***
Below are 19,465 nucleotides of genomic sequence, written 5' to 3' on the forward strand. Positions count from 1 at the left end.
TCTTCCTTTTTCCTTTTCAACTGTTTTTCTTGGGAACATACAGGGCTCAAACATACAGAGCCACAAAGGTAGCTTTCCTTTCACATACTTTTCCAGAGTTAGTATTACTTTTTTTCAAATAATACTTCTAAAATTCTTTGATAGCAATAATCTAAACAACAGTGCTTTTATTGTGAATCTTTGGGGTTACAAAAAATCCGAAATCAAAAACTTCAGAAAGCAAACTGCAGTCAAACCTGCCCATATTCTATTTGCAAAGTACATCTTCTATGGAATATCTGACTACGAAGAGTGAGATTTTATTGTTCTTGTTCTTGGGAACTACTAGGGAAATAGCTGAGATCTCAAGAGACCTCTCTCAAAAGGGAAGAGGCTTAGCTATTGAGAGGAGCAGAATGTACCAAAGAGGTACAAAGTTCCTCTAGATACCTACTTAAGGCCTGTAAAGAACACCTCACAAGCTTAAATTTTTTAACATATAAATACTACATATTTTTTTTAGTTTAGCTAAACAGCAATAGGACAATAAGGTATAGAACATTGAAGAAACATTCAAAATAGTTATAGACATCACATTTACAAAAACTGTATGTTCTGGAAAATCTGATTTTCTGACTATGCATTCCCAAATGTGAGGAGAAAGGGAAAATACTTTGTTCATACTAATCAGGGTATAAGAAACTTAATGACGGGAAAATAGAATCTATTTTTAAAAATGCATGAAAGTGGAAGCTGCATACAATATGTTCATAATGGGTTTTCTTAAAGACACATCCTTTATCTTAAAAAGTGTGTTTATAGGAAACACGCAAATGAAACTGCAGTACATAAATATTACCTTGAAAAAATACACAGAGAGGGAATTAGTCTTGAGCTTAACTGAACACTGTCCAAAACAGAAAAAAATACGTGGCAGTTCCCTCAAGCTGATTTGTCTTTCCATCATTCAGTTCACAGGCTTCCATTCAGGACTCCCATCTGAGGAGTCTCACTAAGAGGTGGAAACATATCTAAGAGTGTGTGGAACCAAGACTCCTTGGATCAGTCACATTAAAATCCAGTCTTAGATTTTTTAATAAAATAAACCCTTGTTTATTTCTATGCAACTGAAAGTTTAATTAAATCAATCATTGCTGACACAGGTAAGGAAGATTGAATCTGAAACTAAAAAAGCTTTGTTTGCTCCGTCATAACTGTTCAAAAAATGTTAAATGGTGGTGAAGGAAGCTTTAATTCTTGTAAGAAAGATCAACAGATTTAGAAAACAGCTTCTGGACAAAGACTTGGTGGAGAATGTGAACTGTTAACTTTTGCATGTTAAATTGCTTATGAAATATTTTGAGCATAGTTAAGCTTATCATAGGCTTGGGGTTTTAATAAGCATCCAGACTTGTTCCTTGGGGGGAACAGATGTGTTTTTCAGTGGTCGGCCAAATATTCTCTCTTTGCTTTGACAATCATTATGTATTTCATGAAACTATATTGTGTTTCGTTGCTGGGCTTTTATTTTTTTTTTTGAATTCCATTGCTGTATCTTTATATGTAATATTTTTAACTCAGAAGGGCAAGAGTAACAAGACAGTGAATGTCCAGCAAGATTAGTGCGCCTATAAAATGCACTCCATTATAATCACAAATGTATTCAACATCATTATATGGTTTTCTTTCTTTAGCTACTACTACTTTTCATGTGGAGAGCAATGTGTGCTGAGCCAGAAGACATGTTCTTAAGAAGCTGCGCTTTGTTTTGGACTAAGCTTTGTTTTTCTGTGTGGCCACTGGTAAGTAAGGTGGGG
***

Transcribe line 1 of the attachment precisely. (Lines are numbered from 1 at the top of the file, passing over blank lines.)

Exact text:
Below are 19,465 nucleotides of genomic sequence, written 5' to 3' on the forward strand. Positions count from 1 at the left end.